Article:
Soon thereafter, many locations, mainly in the tropics, reported upon whether one is referring to a laboratory bioassay, an on-animal
control failures. Laboratory bioassays confirmed that insecticide efficacy trial, or a field event. This term simply refers to a popula-
selection pressure had forced genetic evolution of flea populations tion of organisms that has a higher survival rate than expected when
with resistance as the outcome.2 By 1983, eight species of fleas, exposed to a particular compound, regardless of the cause.
including the fleas of public health importance Ctenocephalides felis, Tolerance refers to the response by a population of organisms to
P. irritans, and Xenopsylla cheopis, had demonstrated resistance to a toxicant relative to other species. It is the innate genetic predispo-
many of the insecticides used in flea control.3 In addition, labora- sition of a population. Examples of tolerance include ticks being
tory selection studies have produced resistance ratios (the ratio of more tolerant of imidacloprid than fleas are, and Trichuris vulpis being
lethal doses of a resistant strain to lethal doses of a susceptible more tolerant of pyrantel pamoate than is Ancylostoma caninum.
strain) of 12 and 108 over unselected controls against malathion in These are conditions that exist irrespective of selection pressure.
two separate experiments.4,5 A field-collected strain of cat fleas Insecticide resistance is the ability of an insect population to sur-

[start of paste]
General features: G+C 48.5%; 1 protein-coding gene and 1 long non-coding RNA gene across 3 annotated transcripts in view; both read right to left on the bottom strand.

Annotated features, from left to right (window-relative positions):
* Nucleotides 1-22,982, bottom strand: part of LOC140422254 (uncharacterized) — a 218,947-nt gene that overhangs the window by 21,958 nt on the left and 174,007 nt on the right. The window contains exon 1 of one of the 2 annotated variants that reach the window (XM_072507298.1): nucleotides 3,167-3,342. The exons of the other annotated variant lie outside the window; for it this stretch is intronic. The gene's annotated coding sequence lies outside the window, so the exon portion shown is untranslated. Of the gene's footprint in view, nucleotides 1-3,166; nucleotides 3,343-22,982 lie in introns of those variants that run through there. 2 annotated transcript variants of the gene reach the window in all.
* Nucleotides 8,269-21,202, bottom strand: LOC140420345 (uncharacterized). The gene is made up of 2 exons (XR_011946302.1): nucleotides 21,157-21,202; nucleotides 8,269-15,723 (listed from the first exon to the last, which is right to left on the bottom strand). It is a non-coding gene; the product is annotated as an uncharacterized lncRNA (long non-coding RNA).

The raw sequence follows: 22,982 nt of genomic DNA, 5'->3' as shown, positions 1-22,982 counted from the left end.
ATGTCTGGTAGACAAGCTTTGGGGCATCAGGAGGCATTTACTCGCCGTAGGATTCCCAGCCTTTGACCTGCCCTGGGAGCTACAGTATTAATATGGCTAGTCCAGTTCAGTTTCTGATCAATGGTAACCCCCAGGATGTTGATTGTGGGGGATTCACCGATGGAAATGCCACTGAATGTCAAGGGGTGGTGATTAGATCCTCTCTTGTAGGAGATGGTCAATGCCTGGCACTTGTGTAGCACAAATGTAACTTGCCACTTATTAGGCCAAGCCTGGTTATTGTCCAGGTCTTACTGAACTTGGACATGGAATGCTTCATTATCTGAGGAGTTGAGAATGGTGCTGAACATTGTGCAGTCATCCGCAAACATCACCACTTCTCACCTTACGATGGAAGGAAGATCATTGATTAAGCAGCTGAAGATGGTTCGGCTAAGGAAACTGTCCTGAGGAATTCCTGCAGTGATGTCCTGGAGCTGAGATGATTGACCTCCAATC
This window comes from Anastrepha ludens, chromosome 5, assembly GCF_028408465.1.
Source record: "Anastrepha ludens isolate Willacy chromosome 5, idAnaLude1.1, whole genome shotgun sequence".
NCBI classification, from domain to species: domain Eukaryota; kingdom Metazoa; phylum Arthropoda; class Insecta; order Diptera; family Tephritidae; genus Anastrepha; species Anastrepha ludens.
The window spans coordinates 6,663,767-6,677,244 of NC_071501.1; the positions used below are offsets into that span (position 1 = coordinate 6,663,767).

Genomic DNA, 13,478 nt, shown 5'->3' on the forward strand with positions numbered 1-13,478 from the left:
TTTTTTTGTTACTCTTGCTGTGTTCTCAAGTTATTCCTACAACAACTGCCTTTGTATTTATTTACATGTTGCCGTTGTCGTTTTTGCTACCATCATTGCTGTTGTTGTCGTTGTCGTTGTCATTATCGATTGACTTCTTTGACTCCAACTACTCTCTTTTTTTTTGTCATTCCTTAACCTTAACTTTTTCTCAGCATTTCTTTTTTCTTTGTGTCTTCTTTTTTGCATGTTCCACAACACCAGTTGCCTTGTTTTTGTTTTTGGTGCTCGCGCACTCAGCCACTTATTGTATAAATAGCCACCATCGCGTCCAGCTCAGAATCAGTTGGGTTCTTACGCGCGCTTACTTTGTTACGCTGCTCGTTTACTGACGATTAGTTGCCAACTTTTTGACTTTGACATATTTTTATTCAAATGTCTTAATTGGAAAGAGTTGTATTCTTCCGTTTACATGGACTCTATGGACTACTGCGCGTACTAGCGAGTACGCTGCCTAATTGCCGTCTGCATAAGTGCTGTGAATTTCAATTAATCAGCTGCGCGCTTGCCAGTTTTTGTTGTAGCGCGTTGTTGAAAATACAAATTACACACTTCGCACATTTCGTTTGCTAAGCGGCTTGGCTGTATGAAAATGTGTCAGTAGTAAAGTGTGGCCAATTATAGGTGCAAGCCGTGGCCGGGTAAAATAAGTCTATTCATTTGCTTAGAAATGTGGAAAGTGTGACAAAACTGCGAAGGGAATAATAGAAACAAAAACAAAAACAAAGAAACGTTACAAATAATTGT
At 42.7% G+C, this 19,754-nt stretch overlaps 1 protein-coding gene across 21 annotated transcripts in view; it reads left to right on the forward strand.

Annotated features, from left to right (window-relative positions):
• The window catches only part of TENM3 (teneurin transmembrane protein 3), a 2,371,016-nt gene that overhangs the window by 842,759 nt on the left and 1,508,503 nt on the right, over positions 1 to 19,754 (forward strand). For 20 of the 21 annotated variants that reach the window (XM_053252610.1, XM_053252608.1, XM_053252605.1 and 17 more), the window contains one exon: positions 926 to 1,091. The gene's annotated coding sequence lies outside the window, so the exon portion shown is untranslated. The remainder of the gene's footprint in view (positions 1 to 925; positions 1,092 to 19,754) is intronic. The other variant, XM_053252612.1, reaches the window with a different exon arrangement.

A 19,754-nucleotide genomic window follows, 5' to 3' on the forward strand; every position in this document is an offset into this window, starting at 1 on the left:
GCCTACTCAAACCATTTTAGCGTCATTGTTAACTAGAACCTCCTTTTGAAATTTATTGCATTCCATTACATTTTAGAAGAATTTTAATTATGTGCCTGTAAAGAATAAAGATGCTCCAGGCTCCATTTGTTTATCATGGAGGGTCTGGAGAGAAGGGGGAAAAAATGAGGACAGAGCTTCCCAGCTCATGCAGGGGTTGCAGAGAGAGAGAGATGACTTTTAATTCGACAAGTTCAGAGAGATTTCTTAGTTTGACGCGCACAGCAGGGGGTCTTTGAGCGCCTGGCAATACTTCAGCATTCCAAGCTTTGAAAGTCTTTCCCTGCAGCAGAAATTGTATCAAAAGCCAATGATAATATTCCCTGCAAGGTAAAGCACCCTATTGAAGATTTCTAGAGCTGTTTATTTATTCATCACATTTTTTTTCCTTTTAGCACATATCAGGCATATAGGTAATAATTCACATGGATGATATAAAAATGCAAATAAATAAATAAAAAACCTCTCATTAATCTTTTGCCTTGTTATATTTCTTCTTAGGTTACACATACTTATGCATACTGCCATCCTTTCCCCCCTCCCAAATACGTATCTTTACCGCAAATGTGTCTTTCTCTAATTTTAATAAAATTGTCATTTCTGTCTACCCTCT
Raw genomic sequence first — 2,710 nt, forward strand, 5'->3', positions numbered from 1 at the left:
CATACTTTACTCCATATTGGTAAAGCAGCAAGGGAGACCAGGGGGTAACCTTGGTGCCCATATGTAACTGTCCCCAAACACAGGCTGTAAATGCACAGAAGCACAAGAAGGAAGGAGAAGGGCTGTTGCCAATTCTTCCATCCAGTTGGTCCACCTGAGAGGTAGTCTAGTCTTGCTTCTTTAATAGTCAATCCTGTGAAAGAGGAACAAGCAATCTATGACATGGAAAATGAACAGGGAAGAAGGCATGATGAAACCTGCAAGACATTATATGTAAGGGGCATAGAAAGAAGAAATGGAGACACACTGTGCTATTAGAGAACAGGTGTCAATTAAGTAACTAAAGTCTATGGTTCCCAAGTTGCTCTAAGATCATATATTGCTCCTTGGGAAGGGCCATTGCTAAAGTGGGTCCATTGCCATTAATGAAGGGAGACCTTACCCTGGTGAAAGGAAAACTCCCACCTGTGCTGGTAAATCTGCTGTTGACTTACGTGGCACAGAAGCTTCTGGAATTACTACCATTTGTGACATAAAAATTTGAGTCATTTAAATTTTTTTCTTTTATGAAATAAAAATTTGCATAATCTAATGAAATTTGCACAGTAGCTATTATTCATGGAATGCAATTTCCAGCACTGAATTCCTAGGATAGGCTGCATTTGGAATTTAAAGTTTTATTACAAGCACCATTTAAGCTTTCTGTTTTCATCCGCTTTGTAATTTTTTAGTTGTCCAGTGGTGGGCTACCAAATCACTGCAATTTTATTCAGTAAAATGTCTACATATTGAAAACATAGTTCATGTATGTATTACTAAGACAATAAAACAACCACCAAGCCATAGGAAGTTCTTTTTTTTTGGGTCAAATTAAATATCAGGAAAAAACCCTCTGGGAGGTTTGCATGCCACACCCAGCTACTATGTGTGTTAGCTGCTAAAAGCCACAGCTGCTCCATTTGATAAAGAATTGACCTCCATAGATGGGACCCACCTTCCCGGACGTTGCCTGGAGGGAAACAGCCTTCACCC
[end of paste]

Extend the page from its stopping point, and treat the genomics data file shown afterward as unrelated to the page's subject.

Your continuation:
from Florida had resistance ratios of 26 and 28 over a laboratory vive doses and concentrations of an insecticide that previously were
strain from California for malathion and bendiocarb, respectively.6,7 lethal to that population. Insecticide resistance is a genetic change in
Cat fleas are thought to be resistant to more chemical families than a population caused by the elimination of the susceptible individuals,
any other flea.8 leaving only the resistant individuals to breed. Resistance is a form of

TNAVC, January 2000 Suppl Compend Contin Educ Pract Vet Vol. 22, No. 4(A), 2000
time-compressed evolution. Classic evolution is a gradual selection of be combined to establish LC50 and LC95 to be used in a discriminat-
more competitive morphologic, physiologic, or behavioral traits, ing dose bioassay. A discriminating dose bioassay will then be used
whereas resistance selection is a rapid evolutionary process. The appli- for large-scale screening of field populations of cat fleas. A discrim-
cation of the insecticide results in an instantaneous widespread eco- inating dose bioassay will allow for more rapid screening of larger
logic disaster on the population. Individuals with morphologic, physi- numbers of cat flea strains. It is planned that during the first year the
ologic, or behavioral traits that allow survival remain to reproduce. five laboratories will randomly screen up to 150 flea isolates (indi-